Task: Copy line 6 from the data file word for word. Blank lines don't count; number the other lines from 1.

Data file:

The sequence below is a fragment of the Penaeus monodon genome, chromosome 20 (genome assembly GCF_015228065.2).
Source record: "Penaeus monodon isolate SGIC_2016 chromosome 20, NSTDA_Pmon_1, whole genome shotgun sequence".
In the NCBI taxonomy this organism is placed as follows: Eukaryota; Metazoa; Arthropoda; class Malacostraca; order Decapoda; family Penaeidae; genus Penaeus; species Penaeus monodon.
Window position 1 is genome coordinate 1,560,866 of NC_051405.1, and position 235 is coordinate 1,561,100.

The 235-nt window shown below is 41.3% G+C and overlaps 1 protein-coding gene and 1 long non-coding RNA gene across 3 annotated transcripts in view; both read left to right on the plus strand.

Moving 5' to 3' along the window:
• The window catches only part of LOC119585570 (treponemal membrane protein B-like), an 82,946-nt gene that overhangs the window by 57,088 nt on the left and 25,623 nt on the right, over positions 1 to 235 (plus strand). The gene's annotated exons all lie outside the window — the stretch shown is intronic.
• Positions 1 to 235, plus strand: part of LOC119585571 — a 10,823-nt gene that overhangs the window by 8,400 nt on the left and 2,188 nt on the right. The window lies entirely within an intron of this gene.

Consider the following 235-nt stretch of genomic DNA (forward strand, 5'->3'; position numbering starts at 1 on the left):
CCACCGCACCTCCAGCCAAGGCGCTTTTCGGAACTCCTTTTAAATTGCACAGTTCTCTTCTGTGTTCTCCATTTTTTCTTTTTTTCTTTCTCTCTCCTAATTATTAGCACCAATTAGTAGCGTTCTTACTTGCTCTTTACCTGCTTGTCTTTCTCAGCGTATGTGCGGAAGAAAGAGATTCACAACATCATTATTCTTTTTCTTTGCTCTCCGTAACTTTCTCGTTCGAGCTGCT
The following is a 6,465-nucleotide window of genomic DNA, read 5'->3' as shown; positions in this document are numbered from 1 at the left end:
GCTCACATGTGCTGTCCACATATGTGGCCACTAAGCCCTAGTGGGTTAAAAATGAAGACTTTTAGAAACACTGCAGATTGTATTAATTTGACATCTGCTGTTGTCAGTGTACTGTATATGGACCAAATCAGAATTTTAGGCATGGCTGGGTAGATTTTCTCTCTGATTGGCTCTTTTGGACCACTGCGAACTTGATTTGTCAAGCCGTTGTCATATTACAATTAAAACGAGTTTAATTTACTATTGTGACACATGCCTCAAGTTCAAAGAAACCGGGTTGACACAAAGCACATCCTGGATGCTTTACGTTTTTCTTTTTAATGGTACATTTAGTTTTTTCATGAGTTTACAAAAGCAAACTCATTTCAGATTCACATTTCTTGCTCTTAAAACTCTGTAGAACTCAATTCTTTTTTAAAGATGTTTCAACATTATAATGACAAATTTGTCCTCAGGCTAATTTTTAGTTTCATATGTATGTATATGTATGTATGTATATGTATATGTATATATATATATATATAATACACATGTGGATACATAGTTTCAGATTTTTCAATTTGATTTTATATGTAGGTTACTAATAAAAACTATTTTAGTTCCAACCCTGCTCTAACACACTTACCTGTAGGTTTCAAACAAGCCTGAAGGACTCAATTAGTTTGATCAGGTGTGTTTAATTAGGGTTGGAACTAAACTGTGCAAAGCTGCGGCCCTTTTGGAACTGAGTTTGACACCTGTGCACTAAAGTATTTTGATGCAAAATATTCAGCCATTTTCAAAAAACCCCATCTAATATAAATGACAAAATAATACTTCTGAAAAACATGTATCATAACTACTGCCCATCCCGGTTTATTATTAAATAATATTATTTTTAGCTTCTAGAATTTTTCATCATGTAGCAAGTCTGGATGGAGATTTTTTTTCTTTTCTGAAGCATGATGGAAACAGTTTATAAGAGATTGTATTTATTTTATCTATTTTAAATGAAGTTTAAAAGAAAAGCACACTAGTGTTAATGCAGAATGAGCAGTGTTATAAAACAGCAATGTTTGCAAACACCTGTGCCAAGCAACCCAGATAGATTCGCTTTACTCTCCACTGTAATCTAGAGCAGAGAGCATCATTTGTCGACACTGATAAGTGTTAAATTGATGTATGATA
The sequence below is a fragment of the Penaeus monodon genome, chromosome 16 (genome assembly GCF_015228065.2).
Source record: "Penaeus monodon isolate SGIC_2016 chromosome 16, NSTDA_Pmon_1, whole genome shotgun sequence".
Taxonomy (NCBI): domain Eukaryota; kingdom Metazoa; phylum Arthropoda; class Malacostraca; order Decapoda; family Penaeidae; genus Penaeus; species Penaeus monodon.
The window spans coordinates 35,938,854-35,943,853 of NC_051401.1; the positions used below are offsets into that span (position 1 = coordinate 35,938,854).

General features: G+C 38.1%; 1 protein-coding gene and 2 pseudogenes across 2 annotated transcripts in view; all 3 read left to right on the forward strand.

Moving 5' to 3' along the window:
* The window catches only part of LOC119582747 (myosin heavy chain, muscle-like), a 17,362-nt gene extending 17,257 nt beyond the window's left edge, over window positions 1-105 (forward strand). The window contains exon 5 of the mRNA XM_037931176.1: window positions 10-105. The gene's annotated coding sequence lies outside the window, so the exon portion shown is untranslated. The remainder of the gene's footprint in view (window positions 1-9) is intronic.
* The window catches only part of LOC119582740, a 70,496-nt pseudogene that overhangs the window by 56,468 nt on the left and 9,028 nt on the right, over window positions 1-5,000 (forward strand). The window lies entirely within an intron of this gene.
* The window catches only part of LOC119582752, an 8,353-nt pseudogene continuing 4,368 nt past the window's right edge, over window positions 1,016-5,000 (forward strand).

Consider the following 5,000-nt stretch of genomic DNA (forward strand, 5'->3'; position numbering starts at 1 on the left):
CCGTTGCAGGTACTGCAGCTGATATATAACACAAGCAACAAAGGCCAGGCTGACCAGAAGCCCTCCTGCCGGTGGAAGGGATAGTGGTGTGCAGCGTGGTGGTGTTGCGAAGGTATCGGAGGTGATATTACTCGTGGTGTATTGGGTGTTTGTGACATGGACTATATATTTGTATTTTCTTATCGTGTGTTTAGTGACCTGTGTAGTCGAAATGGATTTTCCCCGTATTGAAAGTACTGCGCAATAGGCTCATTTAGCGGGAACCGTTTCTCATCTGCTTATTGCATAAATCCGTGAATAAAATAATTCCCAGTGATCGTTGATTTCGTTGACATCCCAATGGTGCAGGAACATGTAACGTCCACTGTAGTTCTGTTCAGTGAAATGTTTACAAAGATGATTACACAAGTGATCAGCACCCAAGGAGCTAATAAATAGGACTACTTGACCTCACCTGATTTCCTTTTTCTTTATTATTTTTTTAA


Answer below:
Moving 5' to 3' along the window: